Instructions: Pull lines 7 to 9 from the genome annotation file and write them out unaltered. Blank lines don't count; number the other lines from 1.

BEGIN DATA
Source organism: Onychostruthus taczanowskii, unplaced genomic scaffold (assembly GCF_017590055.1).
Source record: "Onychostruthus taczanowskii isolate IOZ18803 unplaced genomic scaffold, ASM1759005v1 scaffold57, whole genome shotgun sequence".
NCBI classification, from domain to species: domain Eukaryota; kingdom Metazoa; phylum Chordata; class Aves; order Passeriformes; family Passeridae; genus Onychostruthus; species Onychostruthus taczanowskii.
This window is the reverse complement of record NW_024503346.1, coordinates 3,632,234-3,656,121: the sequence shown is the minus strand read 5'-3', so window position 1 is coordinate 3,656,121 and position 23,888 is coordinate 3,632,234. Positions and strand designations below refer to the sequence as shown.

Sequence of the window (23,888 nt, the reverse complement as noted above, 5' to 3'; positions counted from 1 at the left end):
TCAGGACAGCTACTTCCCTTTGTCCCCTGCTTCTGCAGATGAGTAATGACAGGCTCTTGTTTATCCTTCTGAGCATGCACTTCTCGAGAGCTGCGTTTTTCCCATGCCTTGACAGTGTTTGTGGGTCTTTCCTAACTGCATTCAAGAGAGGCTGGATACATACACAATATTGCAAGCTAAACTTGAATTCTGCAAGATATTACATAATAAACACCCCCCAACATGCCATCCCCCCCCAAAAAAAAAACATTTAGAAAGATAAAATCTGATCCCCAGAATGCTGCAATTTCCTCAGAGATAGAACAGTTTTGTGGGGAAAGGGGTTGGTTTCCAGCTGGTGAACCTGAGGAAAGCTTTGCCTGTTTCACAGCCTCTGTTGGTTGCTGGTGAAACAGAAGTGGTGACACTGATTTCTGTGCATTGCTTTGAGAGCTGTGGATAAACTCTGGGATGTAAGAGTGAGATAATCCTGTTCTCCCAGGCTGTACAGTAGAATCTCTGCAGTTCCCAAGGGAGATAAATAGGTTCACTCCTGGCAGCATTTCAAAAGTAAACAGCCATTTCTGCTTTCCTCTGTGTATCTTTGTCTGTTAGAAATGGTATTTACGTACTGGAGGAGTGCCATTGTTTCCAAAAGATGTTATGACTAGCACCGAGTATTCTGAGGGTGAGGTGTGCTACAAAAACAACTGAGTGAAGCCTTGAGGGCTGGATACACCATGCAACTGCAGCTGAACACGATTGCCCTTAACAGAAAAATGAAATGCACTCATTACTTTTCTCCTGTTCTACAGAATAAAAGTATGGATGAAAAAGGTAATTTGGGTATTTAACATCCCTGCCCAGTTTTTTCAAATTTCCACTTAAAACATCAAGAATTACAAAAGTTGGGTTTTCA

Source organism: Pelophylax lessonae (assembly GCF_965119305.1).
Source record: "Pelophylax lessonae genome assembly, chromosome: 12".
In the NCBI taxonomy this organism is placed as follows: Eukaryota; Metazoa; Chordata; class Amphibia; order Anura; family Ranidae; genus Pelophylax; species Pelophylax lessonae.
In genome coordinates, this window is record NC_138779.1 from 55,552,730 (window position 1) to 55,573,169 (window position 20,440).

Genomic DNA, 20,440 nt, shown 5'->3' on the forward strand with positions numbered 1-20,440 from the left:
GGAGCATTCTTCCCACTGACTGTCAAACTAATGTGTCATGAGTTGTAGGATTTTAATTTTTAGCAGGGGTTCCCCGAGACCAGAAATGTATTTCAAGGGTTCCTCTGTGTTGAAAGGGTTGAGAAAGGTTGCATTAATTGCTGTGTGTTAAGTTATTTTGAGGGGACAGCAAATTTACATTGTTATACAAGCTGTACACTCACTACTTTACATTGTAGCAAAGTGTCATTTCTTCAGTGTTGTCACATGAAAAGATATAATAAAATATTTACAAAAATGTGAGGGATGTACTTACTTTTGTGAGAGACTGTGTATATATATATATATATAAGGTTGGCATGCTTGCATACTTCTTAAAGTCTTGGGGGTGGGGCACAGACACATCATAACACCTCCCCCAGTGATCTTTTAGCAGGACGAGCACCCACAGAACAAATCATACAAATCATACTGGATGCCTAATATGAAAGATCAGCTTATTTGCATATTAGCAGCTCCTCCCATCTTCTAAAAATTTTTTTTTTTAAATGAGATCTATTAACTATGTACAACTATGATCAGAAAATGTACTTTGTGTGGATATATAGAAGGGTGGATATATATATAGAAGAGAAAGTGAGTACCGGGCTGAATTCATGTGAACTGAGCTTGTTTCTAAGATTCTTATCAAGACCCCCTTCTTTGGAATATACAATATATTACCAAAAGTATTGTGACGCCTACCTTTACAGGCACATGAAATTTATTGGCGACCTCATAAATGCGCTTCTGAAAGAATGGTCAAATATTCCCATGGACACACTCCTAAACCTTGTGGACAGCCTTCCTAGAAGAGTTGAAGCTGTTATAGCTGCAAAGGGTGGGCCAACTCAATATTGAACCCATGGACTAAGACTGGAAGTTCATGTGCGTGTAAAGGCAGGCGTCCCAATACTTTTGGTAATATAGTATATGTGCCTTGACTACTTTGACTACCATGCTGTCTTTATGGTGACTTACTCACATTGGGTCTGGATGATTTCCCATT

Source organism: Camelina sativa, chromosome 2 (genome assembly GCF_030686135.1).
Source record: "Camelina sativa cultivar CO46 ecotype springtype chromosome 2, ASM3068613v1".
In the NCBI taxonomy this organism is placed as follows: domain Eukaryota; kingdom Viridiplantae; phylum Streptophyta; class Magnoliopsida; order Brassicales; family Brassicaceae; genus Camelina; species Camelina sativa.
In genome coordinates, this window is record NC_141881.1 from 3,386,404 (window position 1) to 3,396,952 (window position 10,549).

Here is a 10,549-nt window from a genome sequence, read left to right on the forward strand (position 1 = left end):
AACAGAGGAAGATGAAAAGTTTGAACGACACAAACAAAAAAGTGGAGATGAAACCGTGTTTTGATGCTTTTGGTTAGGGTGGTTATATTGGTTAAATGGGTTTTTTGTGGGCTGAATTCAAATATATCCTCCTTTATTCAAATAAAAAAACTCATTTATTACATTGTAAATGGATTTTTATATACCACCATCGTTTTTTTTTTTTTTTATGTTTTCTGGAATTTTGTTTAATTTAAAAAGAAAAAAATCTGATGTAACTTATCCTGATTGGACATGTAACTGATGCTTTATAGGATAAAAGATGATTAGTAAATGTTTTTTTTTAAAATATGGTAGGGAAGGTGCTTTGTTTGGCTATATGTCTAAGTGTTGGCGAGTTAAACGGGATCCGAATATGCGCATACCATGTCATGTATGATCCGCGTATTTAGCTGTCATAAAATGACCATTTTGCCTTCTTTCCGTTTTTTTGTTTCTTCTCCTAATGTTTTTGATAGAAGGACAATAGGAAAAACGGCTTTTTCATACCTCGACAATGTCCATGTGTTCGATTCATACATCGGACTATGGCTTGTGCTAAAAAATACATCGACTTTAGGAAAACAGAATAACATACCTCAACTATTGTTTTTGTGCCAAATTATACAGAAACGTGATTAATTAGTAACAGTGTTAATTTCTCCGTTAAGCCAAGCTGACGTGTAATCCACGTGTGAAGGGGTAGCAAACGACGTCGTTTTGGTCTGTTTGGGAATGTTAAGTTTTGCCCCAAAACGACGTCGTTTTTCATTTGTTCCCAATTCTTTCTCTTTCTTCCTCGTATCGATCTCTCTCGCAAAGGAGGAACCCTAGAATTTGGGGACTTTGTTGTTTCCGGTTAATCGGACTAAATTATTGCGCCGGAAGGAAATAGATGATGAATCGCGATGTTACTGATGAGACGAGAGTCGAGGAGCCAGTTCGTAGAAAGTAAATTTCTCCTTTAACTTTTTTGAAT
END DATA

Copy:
Source organism: Pelophylax lessonae (assembly GCF_965119305.1).
Source record: "Pelophylax lessonae genome assembly, chromosome: 12".
In the NCBI taxonomy this organism is placed as follows: Eukaryota; Metazoa; Chordata; class Amphibia; order Anura; family Ranidae; genus Pelophylax; species Pelophylax lessonae.